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California Corporations & LLCs, and Piercing the Corporate Veil; When the Individuals Are Liable for Corporate Debts as Alter Egos, and the 16 Factors Used By Courts

It often happen that creditors and plaintiffs against corporations and LLCs in California find that the corporation has no assets from which to collect. They then want to collect from the individuals behind the entity. A shareholder (or LLC member) may also be liable for the corporation or LLC’s obligations under the common law “alter ego” doctrine (called ‘piercing the corporate veil’). Courts regard the alter ego doctrine as a drastic remedy and do not easily disregard the corporate form, so Creditors and plaintiffs should consult with an experienced Sacramento and El Dorado business attorney.

The corporate entity may be disregarded and the shareholders held personally liable for corporate debts because of the manner in which they have dealt with the corporation. There are two requirements:

Unity of interests: First, the shareholders sought to be held liable have treated the corporation as their “alter ego,” rather than as a separate entity; and Resulting injustice: Second, it would “sanction a fraud or promote an injustice” to uphold the corporate entity and allow the shareholders to escape personal liability for its debts.

The courts that have looked at unity of interest have discussed a variety of factors which were important under the facts of their particular case.

Corp nyc.jpgThe Factors
1. Commingling of funds and other assets, failure to segregate funds of the separate entities, and the unauthorized diversion of corporate funds or assets to other than corporate uses;
2. the treatment by an individual of the assets of the corporation as his own;
3. the failure to obtain authority to issue stock or to subscribe to or issue the same;
4. the holding out by an individual that he is personally liable for the debts of the corporation;
5. the failure to maintain minutes or adequate corporate records, and the confusion of the records of the separate entities;
6. the identical equitable ownership in the two entities; the identification of the equitable owners thereof with the domination and control of the two entities;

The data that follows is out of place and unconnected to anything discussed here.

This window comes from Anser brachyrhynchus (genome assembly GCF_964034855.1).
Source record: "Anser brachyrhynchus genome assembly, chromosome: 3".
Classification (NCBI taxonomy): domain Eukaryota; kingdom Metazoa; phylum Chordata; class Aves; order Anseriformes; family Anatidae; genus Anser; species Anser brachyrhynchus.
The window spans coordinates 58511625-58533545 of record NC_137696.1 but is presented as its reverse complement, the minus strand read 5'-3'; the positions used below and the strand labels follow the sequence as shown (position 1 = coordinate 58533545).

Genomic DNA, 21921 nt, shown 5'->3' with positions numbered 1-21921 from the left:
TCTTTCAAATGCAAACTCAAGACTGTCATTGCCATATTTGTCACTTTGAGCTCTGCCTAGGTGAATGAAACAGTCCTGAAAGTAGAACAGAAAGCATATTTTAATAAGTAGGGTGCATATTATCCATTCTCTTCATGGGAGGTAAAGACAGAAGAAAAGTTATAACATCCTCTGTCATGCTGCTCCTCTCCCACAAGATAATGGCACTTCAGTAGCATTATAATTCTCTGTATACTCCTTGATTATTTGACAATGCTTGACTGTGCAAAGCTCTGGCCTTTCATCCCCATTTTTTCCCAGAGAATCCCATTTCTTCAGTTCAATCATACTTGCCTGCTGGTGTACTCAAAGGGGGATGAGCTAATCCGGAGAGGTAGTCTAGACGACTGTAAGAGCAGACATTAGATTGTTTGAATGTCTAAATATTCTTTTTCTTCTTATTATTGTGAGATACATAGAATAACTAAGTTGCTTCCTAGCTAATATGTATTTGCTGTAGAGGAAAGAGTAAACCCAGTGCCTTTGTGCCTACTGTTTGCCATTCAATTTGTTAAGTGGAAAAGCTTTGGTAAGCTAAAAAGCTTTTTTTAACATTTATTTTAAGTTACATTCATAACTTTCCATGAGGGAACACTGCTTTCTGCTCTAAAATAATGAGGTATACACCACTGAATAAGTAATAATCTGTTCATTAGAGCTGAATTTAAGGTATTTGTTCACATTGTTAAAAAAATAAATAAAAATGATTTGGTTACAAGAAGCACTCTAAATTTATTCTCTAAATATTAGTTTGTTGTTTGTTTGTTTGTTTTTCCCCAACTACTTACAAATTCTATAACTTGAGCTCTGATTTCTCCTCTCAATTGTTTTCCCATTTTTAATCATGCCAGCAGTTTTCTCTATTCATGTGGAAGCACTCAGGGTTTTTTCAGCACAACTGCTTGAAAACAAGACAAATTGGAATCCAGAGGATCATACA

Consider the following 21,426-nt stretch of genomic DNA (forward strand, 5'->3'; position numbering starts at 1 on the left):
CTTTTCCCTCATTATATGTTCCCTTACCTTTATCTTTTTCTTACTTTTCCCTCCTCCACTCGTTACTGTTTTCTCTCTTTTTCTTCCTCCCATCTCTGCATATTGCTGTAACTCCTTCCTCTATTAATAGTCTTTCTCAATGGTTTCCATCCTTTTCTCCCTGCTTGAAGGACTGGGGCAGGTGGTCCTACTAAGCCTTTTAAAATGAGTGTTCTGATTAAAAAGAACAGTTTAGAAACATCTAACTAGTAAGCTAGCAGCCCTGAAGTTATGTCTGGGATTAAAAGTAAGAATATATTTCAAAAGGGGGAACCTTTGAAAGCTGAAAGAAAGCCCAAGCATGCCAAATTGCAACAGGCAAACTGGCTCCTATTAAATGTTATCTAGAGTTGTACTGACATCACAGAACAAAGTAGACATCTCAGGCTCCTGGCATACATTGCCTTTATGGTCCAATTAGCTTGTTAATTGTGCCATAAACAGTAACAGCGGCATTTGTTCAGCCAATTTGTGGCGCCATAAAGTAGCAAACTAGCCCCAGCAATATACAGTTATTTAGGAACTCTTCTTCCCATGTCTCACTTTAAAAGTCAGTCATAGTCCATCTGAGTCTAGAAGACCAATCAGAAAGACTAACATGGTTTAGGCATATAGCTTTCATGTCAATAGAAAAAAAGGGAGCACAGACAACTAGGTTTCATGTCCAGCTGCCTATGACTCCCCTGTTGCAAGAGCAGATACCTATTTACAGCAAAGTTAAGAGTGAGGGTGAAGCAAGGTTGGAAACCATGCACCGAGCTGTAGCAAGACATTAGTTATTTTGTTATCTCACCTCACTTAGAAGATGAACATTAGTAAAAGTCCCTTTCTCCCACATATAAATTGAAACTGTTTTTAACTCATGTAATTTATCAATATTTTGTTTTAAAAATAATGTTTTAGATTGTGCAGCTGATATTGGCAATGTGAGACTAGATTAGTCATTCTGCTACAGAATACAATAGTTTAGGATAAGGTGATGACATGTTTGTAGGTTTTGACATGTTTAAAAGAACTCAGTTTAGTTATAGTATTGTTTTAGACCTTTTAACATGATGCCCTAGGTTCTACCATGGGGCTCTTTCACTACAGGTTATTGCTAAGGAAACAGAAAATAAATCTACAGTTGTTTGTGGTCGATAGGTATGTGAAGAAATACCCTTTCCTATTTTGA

7. identification of the directors and officers of the two entities in the responsible supervision and management; sole ownership of all of the stock in a corporation by one individual or the members of a family;
8. the use of the same office or business location; the employment of the same employees and/or attorney;
9. the failure to adequately capitalize a corporation; the total absence of corporate assets, and undercapitalization;
10. the use of a corporation as a mere shell, instrumentality or conduit for a single venture or the business of an individual or another corporation;
11. the concealment and misrepresentation of the identity of the responsible ownership, management and financial interest, or concealment of personal business activities;
12. the disregard of legal formalities and the failure to maintain arm’s length relationships among related entities;
13. the use of the corporate entity to procure labor, services or merchandise for another person or entity;
14. the diversion of assets from a corporation by or to a stockholder or other person or entity, to the detriment of creditors, or the manipulation of assets and liabilities between entities so as to concentrate the assets in one and the liabilities in another;
15. the contracting with another with intent to avoid performance by use of a corporate entity as a shield against personal liability, or the use of a corporation as a subterfuge of illegal transactions;
16. the formation and use of a corporation to transfer to it the existing liability of another person or entity.

Courts that have disregarded the entity have relied on several factors, but none of them are conclusive; they are weighed in balance with others. But, a unity of interests is not the only step. On finding the unity of interest, the courts then look at whether respecting the entity would work some fraud or injustice on the creditor.

Overall, this can be a useful tool in getting paid, but it is not easy. A large amount of evidence is required to show the unity of interest, and often requires extensive discovery in litigation, but the payoff may be worth it.